TOPEKA, Kan. (AP) — A Kansas Senate committee agrees with a recommendation to close one of the 21 residential cottages at the Kansas Neurological Institute in Topeka. State officials say closing the cottage and redistributing its residents to other cottages would save $753,000. The Senate Ways and Means Committee agreed on Monday with a recommendation from the House budget committee to close the one building. KNI serves those with severe developmental and physical disabilities. It currently has 163 beds and 153 residents. The Topeka Capital-Journal reports that the House budget committee recommended using the savings from the closure to provide home- and community-based services to 15 disabled Kansans on a Medicaid waiver list. Twelve jobs would be eliminated but no layoffs are expected because of redistribution and attrition.

DOJ Monitoring Elections in SW Kansas County

LIBERAL, Kan. (AP) — Observers from the U.S. Justice Department's Civil Rights Division were heading to southwest Kansas to monitor Tuesday's elections in Seward County. The agency says the monitors will check for compliance with the Voting Rights Act and other federal laws that bar discrimination in the voting process and require officials in some places to provide language assistance. Seward County is required to provide language assistance to Hispanic voters. The Justice Department was also sending monitors Tuesday to polling places in Cook County, Illinois. Cook County is home to the city of Chicago and is required to provide language assistance to Hispanic, Chinese and Asian Indian voters. The department says it deploys hundreds of observers each year to monitor elections throughout the country.


Kansas Man Charged with Attempting to Kill Rescuers

OLATHE, Kan. (AP) — A man is charged with setting fire to a Kansas home and then attempting to kill the emergency workers who rescued him. The Kansas City Star reports that 58-year-old William J. Outhet Jr. faces charges of arson and attempted first-degree murder in Johnson County District Court. His bond was set at $1 million during a Monday hearing that he wasn't able to attend because he remained hospitalized. No one else was injured in the February 1 incident. Court documents say Outhet "staged" firearms around the home and fired a shotgun. The documents listed emergency responders as the intended victims. Firefighters ultimately pulled Outhet from the home and rushed him to a hospital. Outhet is being represented by the Johnson County Public Defender's Office. The office phone rang unanswered Tuesday.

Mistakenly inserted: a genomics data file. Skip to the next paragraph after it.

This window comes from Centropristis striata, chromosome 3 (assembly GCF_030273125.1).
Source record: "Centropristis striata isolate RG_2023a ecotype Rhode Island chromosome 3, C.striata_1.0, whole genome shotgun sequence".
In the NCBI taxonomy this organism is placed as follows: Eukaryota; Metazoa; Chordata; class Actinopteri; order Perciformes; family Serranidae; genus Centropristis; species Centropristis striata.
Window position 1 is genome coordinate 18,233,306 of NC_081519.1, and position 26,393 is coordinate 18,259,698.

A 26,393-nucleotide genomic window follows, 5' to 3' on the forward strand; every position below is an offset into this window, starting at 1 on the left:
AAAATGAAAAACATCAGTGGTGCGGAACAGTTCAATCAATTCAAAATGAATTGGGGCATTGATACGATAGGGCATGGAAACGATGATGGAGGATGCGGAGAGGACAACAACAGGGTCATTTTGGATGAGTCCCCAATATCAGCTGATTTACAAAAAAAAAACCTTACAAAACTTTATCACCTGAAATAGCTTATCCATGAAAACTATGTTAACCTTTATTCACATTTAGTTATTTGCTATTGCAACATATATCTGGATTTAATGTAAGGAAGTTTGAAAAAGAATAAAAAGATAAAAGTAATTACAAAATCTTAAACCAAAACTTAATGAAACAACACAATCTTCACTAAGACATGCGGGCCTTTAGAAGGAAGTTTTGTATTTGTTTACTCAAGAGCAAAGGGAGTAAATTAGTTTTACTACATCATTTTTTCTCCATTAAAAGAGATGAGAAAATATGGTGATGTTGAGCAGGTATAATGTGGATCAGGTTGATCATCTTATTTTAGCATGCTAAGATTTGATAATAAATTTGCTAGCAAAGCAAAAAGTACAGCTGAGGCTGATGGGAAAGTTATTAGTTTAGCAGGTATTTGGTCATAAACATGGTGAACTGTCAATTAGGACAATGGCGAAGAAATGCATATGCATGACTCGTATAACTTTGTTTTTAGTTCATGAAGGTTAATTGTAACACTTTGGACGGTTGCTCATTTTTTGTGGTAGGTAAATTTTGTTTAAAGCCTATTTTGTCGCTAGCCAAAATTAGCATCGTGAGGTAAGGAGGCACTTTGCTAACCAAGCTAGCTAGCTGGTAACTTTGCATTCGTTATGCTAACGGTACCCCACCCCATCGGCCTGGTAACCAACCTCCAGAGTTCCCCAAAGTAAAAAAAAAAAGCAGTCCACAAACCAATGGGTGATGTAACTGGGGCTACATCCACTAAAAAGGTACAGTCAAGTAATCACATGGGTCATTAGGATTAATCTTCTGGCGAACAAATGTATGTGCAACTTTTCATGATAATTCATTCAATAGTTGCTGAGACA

Teenager Found Dead in Tent Behind Missouri Walmart

KANSAS CITY, Mo. (AP) — A teenager has been found dead inside a tent behind a Walmart store north of Kansas City, but police say they do not suspect foul play. The Kansas City Star reports that officers were called around 2 am Tuesday to investigate the tent behind the store just off Interstate 35 near Liberty. Police say there were no footprints in the snow outside the tent, which appeared to have been at the scene for a while. Officers unzipped the tent and found the body of a man believed to be about 19 years old. They also found a yellow bottle of Heet, often used by homeless people and backpackers as fuel for alcohol stoves. Police say the tent was visible from the interstate. The man has not been identified.


Sheriff Warns Would-Be Inmates of Jailhouse Crowding

HUTCHINSON, Kan. (AP) _ A south-central Kansas sheriff is warning potential lawbreakers that his jail is so full they will find themselves with a blanket on a cold hard floor if they get arrested. Reno County Sheriff Randy Henderson posted on his department's Facebook page the weather was preventing inmates from being transferred to jails in other counties. The Hutchinson News reports about one-fourth of the county's inmates are housed elsewhere at a cost of $35 per day because of limited capacity at the Reno County facility. Henderson's post warns that "if you get arrested, you will be on the concrete floor with a blanket. The choice is yours." The county's voters will be asked in April to approve a half-percent sales tax increase to pay for construction of a new jail.

3-Year-Old Found Wandering in Independence

INDEPENDENCE, Mo. (AP) _ A 3-year-old girl is safe in western Missouri after wandering away from home while her older sister shoveled snow. The Kansas City Star reports the toddler was spotted around 10:30 am Tuesday at a grocery store not far from her Independence home. Independence police spokesman Tom Gentry says the little girl went outside against her mother's wishes and wandered off without her older sister noticing.


KU Works with City, County Health Officials

LAWRENCE, Kan. (AP) — Officials in the Lawrence area are getting some academic help evaluating the effectiveness of health policies and systems. The Lawrence-Douglas County Health Department has a new partnership with the University of Kansas Work Group on Community Health and Development. The effort is called the Academic Health Department. The university says it's the first in Kansas and one of only a few in the country. Assistant research professor Vickie Collie-Akers will have an office at the health department. She says the goal is to create a shared research agenda. The university says the Academic Health Department will also function like a teaching hospital for students in applied behavioral psychology.

Vietnam Veteran to Receive Purple Heart

LEAVENWORTH, Kan. (AP) — A Kansas veteran of the Vietnam War is scheduled to receive a Purple Heart for wounds he received during the Tet Offensive in 1968. Army officials will present the medal on Friday to 65-year-old Danny Taylor of Kansas City, Kansas. The ceremony will be held at the Dwight D. Eisenhower Veterans Affairs Medical Center in Leavenworth. Taylor was a specialist in the 86th Maintenance Battalion when his unit came under fire on January 31, 1968. He was wounded in the arm, leg and back. Taylor was discharged from the Army in April 1968 and continued to serve in the Kansas National Guard until the 1970s.

Missouri Snowstorm is Dangerous, Even for the Plows